In this poem the poet’s dead mother takes the formal center stage in the family, for once subduing the father and the rest of the family into the decorous behavior she wished them to display during her lifetime. ?We, the uneven hem of her earthly garment / are pleated to fit the front short pew.? The funeral procession takes on something of the character of the Last Judgement as the favored are separated from the damned. ?I hear the vanished pulpit say, ?Dearly Beloved, / and you who have left the faith, and this saint.?? The poet’s voice and consciousness hovers around the scene as though from above. It is located outside the poem and enters the scene only with the greatest psychological effort: ?I could never reach this place / but for a memory of Christmas that plays / at the edge of the winter in my mind.? The single memory is the point of the compass with which she firmly describes the arc of the circle that both distances her from and connects her to the maternal subject. Her mother’s is a role she clearly rejects; the penitent grieving father seems closer to the speaker than the cold, unreachable mother whose presence requires a decorum that makes intimacy an impossibility. But with her clear and distancing eye the speaker also rejects her father’s penitent stance.

Jane Turner met Warren Rohrer at Eastern Mennonite College (now University) and they married after Jane’s junior year. Warren had planned to become a minister, but when he began studying art his life’s vocation changed, prompting a dramatic pioneering move away from his Mennonite path that ultimately led to his becoming a nationally renowned color field painter. Jane left college to support the couple, in a move common for the late 1940s, working in the Dean’s office at EMU until Warren finished his art studies at James Madison University. After Warren’s graduation the Rohrers moved to Philadelphia, where Warren first studied art at the Pennsylvania Academy of the Fine Arts and then become a professor at Philadelphia College of Art, now the University of the Arts. After their move to Philadelphia, Jane says that she and Warren simply drifted away from the church, that ?art and family became the center of our lives.?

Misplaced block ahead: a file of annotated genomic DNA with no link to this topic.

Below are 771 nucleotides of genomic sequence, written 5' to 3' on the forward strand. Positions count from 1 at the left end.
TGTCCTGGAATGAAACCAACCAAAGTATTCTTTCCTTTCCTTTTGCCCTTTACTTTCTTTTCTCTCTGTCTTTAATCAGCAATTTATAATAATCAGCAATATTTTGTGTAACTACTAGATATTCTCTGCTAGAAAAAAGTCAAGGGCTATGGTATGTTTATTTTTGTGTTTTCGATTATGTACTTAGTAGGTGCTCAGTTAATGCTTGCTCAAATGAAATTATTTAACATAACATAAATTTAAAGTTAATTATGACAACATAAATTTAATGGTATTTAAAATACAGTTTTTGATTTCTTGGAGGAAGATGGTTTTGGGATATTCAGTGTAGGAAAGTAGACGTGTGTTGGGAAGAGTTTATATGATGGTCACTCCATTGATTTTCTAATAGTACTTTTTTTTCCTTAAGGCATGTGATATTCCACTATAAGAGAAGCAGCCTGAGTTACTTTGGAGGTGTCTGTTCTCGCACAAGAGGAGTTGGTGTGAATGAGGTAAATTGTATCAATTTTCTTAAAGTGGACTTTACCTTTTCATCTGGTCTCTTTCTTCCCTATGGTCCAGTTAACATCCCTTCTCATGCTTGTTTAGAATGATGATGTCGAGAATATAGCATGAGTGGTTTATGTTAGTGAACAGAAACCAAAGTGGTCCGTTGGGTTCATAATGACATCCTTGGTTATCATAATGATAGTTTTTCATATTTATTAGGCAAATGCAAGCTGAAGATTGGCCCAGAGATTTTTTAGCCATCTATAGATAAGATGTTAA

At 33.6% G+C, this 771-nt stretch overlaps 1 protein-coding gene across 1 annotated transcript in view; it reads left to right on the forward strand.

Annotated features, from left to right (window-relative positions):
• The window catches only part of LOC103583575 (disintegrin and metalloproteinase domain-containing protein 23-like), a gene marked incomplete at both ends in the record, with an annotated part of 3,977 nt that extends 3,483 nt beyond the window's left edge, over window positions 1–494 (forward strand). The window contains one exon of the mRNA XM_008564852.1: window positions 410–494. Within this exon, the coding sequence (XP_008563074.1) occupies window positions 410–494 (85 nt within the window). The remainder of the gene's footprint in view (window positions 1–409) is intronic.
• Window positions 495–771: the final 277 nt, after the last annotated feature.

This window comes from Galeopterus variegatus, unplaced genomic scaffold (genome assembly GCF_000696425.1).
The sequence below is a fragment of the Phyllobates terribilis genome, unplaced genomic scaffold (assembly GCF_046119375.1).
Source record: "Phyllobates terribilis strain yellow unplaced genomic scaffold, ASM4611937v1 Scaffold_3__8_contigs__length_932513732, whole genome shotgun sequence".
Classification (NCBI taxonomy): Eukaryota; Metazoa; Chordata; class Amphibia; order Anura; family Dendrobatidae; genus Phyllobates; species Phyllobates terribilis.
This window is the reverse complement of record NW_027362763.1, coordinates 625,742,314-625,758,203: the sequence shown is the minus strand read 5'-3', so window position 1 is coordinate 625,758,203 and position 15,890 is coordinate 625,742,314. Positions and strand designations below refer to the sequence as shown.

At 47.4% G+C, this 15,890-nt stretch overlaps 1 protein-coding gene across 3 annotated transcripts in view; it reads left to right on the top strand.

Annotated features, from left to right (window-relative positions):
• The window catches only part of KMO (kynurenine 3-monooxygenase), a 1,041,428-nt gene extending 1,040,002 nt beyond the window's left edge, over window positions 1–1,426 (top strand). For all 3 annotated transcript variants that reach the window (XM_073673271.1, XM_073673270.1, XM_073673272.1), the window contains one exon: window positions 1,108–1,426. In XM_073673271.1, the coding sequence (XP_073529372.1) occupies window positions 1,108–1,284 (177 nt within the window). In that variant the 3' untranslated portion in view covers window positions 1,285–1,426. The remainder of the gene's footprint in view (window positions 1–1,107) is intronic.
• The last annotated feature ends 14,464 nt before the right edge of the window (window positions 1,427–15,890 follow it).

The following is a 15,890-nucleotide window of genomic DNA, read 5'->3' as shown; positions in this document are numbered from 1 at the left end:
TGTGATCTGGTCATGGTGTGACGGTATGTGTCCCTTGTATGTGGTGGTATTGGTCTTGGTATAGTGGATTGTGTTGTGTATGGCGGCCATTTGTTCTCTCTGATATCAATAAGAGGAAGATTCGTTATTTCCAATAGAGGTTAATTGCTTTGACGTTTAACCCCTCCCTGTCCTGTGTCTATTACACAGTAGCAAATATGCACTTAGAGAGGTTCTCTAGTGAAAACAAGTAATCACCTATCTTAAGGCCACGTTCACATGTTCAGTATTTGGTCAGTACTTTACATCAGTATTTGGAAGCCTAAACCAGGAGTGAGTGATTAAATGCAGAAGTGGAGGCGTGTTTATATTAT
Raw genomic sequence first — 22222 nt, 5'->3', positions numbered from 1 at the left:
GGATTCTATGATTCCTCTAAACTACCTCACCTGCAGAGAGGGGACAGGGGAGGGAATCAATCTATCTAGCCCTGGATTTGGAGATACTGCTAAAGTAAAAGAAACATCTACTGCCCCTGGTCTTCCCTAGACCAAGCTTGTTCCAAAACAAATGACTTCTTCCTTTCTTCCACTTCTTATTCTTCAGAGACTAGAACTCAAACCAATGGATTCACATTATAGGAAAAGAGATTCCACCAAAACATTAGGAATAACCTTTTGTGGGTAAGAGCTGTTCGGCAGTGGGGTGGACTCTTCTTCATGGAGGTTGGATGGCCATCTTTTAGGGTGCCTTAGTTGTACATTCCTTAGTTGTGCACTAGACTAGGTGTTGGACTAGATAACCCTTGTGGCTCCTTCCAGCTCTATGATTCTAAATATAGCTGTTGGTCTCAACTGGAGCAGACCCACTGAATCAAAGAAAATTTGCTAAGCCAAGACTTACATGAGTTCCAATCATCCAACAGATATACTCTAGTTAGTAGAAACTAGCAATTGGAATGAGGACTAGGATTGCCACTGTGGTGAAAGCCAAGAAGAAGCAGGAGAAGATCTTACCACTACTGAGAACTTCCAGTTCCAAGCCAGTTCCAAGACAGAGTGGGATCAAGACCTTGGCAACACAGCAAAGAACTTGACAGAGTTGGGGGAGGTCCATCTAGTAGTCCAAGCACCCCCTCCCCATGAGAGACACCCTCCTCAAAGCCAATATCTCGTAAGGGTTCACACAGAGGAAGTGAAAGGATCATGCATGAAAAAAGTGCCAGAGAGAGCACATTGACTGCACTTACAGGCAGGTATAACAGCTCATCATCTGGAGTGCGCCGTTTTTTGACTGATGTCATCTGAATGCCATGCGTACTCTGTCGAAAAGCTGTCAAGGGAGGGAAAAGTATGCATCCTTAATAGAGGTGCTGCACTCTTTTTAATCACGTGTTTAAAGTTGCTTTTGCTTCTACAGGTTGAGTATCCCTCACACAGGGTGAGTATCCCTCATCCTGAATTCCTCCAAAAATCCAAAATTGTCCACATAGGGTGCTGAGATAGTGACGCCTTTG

Their backgrounds in Mennonite community and rural landscapes continued to shape them in a number of ways, however. Warren’s paintings were inspired by his boyhood years plowing fields, and the Rohrers attempted to preserve some elements of their rural backgrounds by buying a farm about an hour outside of the city, where Warren painted and Jane gardened. ?I grew everything we ate,? she told me. ?It was our chance to do the Mennonite thing over again on our own terms,? she added, ?living close to the land and raising our family in that context.? As she described her marriage, Jane conveyed a relationship that was mutually enriching’both in an emotional and an aesthetic sense. Her poetry celebrates an enduring sexual intensity as well. ?If men are trees / he is the complete orchard: / Smokehouse, Stayman, / State, Delicious? she writes in ?Apple.?[15] Marriage has also been a significant part of Janzen’s and Baehr’s lives as well, but for Rohrer it came closer to being a confluence of two energies devoted to one goal’living a life devoted to art and family. She took great interest and delight in Warren’s work as a painter and developed a keen sense of appreciation for painting. Her work was making a home for their two sons, both of whom have also become artists, and serving as a passionate advocate for Warren’s career.